Back in the 1980s, the Steinberger L-series basses were quite chic, but not cheap, so a few makers got on the bandwagon and produced their own small-bodies headless basses. The 1985 Westone rail bass we are looking at today is one of these, but with a few twists.
If you have not heard of Westone before, here is a quick run-down on the brand. Matsumoku was a Japanese company that specialized in making guitars for many brands, including Aria, Epiphone, Vox and more. They built very good instruments, including copies of popular American instruments that caused some legal difficulties.
After building instruments for other companies for all of those years, in 1981 they decided to start their own brand and Westone was born. Their products were never a big hit and in 1987 Matsumoku sold the brand to a Korean company, and by 1991 the brand was gone. Not many of their guitars ere imported to the US, and it seems like most of their products went to the UK.
In 1984 Westone got on the headless bass bandwagon and over time they introduced a range of instruments, including a full-bodied model (the Super Headless), a small-body model (the Quantum) and The Rail.
The Rail is one of the more bizarre-looking basses you will ever see, but everything about it is purely functional. It was designed around the idea of using a pickup that can be re-positioned so many different kinds of tone can be attained. This is similar in concept to the Dan Armstrong basses of the late 1960s. In this case, pickup movement was achieved by mounting it to two steel rails so it could be moved at will.
Unlike Steinbergers, no exotic materials were used to construct these instruments. The neck and body pieces are made of maple, and rosewood is used for the fretboard. The center piece where the passive humbucker pickup is mounted also contains all of the electronics, which consist of an output jack and a volume control. They figured that no tone control was needed as the pickup can be moved. There is an extra knob on top to lock the pickup into place. There were available in red, white or black, and all of them had black paint on the back of the neck.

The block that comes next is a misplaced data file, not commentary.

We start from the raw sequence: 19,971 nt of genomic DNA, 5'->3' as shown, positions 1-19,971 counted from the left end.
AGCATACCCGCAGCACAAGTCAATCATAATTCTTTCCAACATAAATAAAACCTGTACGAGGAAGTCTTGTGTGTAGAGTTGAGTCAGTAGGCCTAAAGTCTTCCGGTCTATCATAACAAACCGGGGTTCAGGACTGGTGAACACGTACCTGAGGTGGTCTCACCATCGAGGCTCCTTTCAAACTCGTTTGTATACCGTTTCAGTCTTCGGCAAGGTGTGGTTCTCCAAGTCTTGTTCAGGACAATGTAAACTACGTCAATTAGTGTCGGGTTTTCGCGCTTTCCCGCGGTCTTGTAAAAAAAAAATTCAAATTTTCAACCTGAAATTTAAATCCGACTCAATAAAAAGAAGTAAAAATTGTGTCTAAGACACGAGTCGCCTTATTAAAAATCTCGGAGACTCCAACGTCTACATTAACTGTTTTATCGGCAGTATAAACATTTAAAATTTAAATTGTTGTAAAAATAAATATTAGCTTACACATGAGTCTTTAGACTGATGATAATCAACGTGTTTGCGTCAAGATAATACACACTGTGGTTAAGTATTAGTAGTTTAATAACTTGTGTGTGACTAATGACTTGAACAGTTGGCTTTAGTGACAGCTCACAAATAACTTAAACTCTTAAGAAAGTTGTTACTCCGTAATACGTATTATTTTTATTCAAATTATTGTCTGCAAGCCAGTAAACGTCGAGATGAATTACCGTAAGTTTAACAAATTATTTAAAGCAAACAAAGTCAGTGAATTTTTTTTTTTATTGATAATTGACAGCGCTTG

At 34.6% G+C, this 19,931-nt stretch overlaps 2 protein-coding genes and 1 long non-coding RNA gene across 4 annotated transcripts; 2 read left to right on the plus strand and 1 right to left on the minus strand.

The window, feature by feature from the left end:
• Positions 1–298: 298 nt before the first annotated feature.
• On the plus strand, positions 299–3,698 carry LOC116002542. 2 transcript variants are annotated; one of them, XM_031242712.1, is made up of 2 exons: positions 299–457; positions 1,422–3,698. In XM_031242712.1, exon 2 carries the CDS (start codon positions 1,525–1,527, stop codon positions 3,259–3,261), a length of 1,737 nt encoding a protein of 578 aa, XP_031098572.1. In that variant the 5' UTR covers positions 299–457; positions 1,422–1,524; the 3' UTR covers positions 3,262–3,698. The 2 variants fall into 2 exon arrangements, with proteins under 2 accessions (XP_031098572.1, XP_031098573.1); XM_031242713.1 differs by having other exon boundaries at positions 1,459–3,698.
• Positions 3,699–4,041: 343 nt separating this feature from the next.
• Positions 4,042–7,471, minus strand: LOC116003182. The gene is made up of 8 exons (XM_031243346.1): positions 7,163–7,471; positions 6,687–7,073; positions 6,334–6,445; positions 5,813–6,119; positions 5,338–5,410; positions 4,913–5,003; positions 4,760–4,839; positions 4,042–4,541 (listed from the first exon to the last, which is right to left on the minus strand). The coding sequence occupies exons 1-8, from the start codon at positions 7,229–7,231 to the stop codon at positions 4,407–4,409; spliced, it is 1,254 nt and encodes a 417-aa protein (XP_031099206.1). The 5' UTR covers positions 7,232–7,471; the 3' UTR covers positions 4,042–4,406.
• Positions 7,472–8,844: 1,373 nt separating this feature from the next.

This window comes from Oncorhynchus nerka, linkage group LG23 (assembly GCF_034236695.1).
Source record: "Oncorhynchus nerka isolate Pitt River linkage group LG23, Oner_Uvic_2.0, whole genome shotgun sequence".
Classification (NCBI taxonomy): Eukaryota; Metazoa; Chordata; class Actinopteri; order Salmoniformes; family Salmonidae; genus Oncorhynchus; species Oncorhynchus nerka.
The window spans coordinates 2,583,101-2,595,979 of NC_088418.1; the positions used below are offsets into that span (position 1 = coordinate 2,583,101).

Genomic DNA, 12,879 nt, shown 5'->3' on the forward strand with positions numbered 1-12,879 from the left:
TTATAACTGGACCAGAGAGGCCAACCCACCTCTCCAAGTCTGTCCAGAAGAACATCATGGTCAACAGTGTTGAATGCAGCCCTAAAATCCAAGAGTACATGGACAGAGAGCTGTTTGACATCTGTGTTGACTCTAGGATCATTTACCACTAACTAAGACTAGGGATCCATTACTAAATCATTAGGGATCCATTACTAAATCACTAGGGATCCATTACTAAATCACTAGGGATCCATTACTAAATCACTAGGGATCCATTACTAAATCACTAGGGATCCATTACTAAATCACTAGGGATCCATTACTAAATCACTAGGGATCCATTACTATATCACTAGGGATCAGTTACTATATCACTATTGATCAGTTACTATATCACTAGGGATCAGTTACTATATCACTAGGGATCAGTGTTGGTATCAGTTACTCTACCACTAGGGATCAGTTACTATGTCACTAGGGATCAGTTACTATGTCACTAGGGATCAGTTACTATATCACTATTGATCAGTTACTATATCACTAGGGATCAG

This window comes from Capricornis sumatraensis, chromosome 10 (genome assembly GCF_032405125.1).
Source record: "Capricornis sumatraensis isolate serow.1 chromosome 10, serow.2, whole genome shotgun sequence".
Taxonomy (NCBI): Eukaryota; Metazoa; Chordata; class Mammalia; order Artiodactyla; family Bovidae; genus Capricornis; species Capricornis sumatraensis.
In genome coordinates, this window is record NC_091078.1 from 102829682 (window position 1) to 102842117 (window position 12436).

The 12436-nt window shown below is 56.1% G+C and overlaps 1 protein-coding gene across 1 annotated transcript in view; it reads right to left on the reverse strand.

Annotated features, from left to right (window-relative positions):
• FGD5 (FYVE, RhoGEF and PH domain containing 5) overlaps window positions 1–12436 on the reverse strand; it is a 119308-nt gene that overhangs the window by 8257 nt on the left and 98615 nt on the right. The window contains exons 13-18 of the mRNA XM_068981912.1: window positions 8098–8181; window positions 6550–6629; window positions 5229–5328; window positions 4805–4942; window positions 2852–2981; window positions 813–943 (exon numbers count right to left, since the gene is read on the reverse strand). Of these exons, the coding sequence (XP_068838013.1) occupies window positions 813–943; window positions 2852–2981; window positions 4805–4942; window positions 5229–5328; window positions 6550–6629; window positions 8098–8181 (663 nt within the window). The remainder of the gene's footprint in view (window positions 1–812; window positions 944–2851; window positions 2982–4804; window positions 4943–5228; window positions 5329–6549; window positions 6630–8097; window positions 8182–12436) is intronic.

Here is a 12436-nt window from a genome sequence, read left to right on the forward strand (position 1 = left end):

The tuners and bridge are separate pieces, which simplifies things a bit from the Steinberger system. The bridge is easily adjustable, and the tuners work surprisingly well for a budget instrument. In true 1980s style, all of the hardware is finished in black.
Looking at The Rail Bass years later, I find that they are holding up pretty well. The necks do not seem to twist up, and I have never seen a broken tuner assembly. The frets on this one are still good, and it can be adjusted for a nice low action. By the way, when was the last time you saw red fret marker dots?
Playing these basses is not super-fun though. I like the shorter scale length (32 ¼-inches) and the pickup can indeed get oodles of different sound depending on where you put it, but ergonomically The Rail is a challenge. I could never get a comfortable right hand position, but maybe it will be just your cup of tea. I would like to try one of their Quantum basses and see if it is a better fit.
Westone’s The Rail Bass was not too expensive when it came out, with a list price of $499, which included a gig bag. They only made these basses for two or three years, but their rarity does not lead to a premium price on the used market. I see them sell for around $300 when they come up on eBay. If you ever see one, give it a try and see what you think!